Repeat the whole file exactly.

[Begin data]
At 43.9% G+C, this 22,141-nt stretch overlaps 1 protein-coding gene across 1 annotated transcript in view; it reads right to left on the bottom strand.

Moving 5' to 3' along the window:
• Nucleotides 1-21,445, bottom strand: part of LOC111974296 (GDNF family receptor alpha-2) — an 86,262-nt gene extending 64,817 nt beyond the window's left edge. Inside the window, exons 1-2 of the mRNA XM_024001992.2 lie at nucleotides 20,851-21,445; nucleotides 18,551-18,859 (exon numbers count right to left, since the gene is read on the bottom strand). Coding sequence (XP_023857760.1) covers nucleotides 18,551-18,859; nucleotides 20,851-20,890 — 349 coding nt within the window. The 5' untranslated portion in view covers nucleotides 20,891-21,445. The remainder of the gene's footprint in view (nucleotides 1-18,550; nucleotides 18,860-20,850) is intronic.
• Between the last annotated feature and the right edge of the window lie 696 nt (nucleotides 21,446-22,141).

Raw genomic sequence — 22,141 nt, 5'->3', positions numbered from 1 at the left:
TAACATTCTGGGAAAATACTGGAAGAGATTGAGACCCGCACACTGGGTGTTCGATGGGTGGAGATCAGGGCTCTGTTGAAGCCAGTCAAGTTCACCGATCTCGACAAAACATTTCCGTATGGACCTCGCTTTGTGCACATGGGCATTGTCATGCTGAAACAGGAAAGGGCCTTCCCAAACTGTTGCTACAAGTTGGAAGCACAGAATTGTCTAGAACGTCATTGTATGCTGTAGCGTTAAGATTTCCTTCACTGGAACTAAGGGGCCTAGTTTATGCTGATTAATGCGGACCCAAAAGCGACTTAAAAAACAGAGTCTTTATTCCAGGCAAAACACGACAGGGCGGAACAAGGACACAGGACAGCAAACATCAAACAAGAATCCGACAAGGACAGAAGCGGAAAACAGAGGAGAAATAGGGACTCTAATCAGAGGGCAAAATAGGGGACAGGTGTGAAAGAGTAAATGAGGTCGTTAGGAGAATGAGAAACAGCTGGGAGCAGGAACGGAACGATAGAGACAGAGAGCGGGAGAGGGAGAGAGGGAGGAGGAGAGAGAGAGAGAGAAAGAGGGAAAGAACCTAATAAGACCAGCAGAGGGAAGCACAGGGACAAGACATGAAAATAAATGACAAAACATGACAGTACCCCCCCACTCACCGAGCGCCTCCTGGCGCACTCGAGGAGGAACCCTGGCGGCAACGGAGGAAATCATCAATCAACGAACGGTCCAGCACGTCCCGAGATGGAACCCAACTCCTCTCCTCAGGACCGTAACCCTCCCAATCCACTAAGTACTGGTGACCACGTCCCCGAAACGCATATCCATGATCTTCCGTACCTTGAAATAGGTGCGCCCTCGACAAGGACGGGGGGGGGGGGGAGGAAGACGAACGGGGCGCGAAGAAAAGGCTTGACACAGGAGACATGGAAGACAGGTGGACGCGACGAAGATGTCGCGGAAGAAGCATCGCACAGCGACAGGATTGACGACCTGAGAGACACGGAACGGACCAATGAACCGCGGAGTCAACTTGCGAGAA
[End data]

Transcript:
At 43.9% G+C, this 22,141-nt stretch overlaps 1 protein-coding gene across 1 annotated transcript in view; it reads right to left on the bottom strand.

Moving 5' to 3' along the window:
• Nucleotides 1-21,445, bottom strand: part of LOC111974296 (GDNF family receptor alpha-2) — an 86,262-nt gene extending 64,817 nt beyond the window's left edge. Inside the window, exons 1-2 of the mRNA XM_024001992.2 lie at nucleotides 20,851-21,445; nucleotides 18,551-18,859 (exon numbers count right to left, since the gene is read on the bottom strand). Coding sequence (XP_023857760.1) covers nucleotides 18,551-18,859; nucleotides 20,851-20,890 — 349 coding nt within the window. The 5' untranslated portion in view covers nucleotides 20,891-21,445. The remainder of the gene's footprint in view (nucleotides 1-18,550; nucleotides 18,860-20,850) is intronic.
• Between the last annotated feature and the right edge of the window lie 696 nt (nucleotides 21,446-22,141).

Raw genomic sequence — 22,141 nt, 5'->3', positions numbered from 1 at the left:
TAACATTCTGGGAAAATACTGGAAGAGATTGAGACCCGCACACTGGGTGTTCGATGGGTGGAGATCAGGGCTCTGTTGAAGCCAGTCAAGTTCACCGATCTCGACAAAACATTTCCGTATGGACCTCGCTTTGTGCACATGGGCATTGTCATGCTGAAACAGGAAAGGGCCTTCCCAAACTGTTGCTACAAGTTGGAAGCACAGAATTGTCTAGAACGTCATTGTATGCTGTAGCGTTAAGATTTCCTTCACTGGAACTAAGGGGCCTAGTTTATGCTGATTAATGCGGACCCAAAAGCGACTTAAAAAACAGAGTCTTTATTCCAGGCAAAACACGACAGGGCGGAACAAGGACACAGGACAGCAAACATCAAACAAGAATCCGACAAGGACAGAAGCGGAAAACAGAGGAGAAATAGGGACTCTAATCAGAGGGCAAAATAGGGGACAGGTGTGAAAGAGTAAATGAGGTCGTTAGGAGAATGAGAAACAGCTGGGAGCAGGAACGGAACGATAGAGACAGAGAGCGGGAGAGGGAGAGAGGGAGGAGGAGAGAGAGAGAGAGAAAGAGGGAAAGAACCTAATAAGACCAGCAGAGGGAAGCACAGGGACAAGACATGAAAATAAATGACAAAACATGACAGTACCCCCCCACTCACCGAGCGCCTCCTGGCGCACTCGAGGAGGAACCCTGGCGGCAACGGAGGAAATCATCAATCAACGAACGGTCCAGCACGTCCCGAGATGGAACCCAACTCCTCTCCTCAGGACCGTAACCCTCCCAATCCACTAAGTACTGGTGACCACGTCCCCGAAACGCATATCCATGATCTTCCGTACCTTGAAATAGGTGCGCCCTCGACAAGGACGGGGGGGGGGGGGAGGAAGACGAACGGGGCGCGAAGAAAAGGCTTGACACAGGAGACATGGAAGACAGGTGGACGCGACGAAGATGTCGCGGAAGAAGCATCGCACAGCGACAGGATTGACGACCTGAGAGACACGGAACGGACCAATGAACCGCGGAGTCAACTTGCGAGAA